Ruby Studio Blog

Agile web development and IT solutions

DHH on the Levels of Aspiration

DHH has posted some insightful remarks about the vertical structure of technology and coding in particular, and the forces and ideas that keep it rolling.

Debates over technology, technique, and process often go nowhere because the participants are arguing from different levels of aspiration. You’re unlikely to convince someone they should switch to programming Ruby for it’s beauty, if they’re merely looking to make a living…

Read the entire post here

3 New Ruby Gems

3 ruby gems were added to our portfolio: slovom, vatsim_metar and gcmapper. These are all gems I have recently released and by including them in our portfolio we commit to supporting and maintaining them officially, keeping them current and compatible with any newly released ruby/rails versions.

Here are the release announcements from my personal blog:

SASS and CoffeeScript Support for Sublime Editor

My current programming editor of choice is Sublime Editor 2. Its code highlighting and snippets component supports a host of languages by default, however SASS and CoffeeScript are still not in the defaults, even after the recent update.

Luckily Sublime supports TextMate bundles, so there’s an easy way to add the missing bits and pieces. Here’s how to do it step by step:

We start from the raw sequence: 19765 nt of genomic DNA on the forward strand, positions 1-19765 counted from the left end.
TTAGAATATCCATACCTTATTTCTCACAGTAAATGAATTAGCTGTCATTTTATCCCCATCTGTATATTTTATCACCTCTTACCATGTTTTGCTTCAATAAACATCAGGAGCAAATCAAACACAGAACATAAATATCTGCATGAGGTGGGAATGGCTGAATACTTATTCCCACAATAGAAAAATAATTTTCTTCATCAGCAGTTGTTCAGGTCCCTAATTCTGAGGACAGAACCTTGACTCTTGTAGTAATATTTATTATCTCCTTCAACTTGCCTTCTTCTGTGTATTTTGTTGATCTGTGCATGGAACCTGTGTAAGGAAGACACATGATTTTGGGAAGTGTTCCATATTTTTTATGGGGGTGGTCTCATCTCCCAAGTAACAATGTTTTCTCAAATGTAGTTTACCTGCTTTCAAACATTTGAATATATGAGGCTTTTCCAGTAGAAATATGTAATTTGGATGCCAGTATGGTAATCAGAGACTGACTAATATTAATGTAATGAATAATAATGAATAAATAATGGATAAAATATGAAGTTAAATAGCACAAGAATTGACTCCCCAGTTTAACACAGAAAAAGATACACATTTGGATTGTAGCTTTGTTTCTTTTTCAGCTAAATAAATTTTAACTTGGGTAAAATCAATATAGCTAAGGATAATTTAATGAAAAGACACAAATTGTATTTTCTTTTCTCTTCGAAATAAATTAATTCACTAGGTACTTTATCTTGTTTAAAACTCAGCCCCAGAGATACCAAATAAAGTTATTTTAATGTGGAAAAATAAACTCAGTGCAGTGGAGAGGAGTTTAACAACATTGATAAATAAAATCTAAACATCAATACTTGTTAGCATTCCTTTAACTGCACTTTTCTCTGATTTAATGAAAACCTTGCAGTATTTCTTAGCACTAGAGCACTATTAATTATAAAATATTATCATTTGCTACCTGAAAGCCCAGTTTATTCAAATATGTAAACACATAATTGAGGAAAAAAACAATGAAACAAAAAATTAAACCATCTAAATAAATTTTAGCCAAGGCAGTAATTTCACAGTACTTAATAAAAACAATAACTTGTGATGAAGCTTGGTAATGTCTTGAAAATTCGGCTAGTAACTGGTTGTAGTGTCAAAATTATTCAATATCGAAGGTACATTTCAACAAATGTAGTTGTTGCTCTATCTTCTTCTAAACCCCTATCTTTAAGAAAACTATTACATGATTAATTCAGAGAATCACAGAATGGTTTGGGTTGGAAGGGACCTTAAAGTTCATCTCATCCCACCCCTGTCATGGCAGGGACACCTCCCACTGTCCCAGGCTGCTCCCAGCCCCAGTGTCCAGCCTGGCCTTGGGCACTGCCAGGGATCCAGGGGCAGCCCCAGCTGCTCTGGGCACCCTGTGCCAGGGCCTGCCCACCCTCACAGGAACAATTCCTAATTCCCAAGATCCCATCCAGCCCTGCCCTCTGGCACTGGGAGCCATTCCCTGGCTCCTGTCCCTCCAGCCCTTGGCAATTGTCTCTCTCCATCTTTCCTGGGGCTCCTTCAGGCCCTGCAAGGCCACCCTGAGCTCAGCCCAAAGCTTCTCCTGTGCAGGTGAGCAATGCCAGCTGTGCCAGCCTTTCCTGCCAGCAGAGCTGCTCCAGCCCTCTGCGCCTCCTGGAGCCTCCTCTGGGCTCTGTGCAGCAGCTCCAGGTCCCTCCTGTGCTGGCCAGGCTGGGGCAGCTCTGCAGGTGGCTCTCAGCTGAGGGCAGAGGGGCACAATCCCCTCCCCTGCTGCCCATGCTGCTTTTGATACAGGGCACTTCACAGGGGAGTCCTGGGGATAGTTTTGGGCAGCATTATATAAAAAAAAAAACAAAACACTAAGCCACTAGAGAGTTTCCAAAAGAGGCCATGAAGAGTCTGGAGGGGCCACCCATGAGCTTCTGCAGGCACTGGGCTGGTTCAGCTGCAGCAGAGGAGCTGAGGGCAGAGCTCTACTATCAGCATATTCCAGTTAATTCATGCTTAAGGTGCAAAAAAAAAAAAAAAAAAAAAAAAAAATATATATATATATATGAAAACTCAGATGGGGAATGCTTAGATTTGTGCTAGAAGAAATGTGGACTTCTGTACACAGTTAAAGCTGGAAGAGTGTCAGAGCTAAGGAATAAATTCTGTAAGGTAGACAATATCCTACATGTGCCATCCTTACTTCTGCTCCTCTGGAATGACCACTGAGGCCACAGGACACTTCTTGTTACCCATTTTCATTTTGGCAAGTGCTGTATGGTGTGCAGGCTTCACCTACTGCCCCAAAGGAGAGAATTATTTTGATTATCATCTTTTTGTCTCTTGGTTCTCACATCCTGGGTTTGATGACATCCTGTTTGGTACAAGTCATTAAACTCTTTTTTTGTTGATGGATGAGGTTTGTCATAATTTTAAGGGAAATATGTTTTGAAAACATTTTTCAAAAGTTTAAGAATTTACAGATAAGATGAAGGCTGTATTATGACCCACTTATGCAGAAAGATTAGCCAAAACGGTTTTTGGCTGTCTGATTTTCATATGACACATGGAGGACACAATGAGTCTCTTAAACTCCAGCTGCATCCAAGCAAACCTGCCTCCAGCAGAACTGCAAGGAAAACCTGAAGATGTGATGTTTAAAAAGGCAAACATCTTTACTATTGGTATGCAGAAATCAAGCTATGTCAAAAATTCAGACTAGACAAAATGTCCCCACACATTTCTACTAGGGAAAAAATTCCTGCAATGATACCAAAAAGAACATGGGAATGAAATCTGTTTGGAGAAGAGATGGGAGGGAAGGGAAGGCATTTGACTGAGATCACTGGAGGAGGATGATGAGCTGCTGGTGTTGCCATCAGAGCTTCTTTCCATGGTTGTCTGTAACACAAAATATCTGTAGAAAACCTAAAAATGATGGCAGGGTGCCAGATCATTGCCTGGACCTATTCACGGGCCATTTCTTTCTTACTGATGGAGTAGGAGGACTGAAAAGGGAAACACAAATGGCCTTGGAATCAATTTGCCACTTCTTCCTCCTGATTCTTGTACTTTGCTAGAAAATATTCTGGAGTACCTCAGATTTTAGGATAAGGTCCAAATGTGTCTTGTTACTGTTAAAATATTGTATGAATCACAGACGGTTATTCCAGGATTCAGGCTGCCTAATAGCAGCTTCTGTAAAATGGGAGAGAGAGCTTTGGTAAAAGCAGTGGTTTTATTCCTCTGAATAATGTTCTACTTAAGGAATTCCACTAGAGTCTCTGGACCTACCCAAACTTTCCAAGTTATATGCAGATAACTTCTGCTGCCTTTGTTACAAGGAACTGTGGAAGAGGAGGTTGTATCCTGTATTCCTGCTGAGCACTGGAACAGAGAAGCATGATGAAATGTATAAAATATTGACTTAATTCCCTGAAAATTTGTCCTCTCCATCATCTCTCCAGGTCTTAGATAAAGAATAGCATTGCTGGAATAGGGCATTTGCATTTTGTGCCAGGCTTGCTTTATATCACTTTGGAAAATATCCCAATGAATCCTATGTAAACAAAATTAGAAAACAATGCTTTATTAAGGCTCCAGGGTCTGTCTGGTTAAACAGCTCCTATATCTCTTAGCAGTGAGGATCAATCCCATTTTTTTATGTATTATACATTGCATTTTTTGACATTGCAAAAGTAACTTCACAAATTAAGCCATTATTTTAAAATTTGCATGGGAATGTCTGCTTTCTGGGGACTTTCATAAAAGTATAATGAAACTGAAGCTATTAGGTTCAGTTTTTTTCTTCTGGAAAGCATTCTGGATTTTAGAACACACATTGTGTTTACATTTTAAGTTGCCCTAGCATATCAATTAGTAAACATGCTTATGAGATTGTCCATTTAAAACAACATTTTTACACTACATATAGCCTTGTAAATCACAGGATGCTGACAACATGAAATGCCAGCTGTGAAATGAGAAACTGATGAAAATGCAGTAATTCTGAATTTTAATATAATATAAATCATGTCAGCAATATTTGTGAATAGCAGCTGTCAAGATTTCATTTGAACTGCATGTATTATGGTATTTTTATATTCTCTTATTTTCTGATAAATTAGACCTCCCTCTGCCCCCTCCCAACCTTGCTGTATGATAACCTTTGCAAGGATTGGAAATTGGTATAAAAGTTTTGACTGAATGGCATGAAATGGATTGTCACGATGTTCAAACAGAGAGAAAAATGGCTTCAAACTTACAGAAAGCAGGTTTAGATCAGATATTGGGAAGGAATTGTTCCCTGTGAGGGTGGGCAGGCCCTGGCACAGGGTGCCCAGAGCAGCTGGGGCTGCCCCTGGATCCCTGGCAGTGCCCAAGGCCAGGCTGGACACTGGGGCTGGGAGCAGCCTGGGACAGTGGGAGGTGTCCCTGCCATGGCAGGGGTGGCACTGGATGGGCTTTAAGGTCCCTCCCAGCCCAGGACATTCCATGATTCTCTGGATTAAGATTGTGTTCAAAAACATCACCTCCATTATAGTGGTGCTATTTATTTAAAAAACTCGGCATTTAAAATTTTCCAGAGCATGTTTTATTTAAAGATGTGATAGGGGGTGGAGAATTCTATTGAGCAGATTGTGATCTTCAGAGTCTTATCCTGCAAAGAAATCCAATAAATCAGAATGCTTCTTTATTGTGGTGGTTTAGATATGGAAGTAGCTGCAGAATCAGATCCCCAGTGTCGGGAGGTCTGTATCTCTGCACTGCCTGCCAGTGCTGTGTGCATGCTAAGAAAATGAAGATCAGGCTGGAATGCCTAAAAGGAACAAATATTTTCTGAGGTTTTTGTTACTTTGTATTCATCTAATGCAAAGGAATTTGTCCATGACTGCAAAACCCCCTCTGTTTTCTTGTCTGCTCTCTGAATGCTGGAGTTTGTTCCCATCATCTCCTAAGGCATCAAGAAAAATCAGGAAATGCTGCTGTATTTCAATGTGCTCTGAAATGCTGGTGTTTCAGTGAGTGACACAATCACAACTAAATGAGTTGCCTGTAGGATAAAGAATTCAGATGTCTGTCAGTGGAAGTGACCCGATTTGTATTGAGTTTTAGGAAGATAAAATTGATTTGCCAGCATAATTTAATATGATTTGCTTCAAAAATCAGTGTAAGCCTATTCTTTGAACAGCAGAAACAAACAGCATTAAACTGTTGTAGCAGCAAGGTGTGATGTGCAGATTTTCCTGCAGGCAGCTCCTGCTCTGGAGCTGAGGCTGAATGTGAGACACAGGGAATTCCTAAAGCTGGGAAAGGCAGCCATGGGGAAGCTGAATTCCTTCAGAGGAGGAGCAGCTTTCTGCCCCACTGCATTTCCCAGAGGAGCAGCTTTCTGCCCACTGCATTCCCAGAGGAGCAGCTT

Get the SASS and CoffeeScript bundles (both available on github):

git clone git://
git clone git://

Open the Sublime Editor Packages folder

This is the folder containing all the syntax highlighting bundles. Its location differs, depending on the OS you’re using, so best way to open it is via the editor’s Preferences > Browse Packages… menu entry:

Copy the new bundles into the Packages folder

For SASS you only need the SASS directory from the cloned repository. Disregard the Sass and Ruby Haml folders. By the time of this writing Subilme already ships with built-in support for Ruby Haml.

For CS you need the entire cloned coffee-script-tmbundle repo as a folder, so copy it directly into Packages, optionally renaming it into something shorter and cleaner, like “CoffeeScript”.

Now restart Sublime Editor to activate your new bundles

That’s it. Enjoy working with SASS and CoffeeScript!

Blog Moved to Octopress

We are very happy to anounce that we have moved to Octopress as our blogging platform. It’s been a very smooth transition and we’re enjoying immensely the ability to write clean semantic posts on top of a solid Ruby platform. As another Octopress user put it: “Ruby is not just about Rails” and in this case we couldn’t agree more.

So what is Octopress? Self-labeled “A blogging framework for hackers”, it’s actually a very easy to deploy, user-friendly platform, targeted at users who are comfortable with writing their posts by hand, using semantic markup. Here’s a quote from their website:

Octopress is a framework designed by Brandon Mathis for Jekyll, the blog aware
static site generator powering Github Pages. To start blogging with Jekyll, you
have to write your own HTML templates, CSS, Javascripts and set up your
configuration. But with Octopress All of that is already taken care of.
Simply clone or fork Octopress, install dependencies and the theme, and you’re set.

It looks like both Jekyll and Octopress have been gaining momentum for the past year with a lot of users going back to the roots of the clean, semantic, standarts compliant Web, and it’s a trend that we here at Ruby Studio deeply appreciate and support.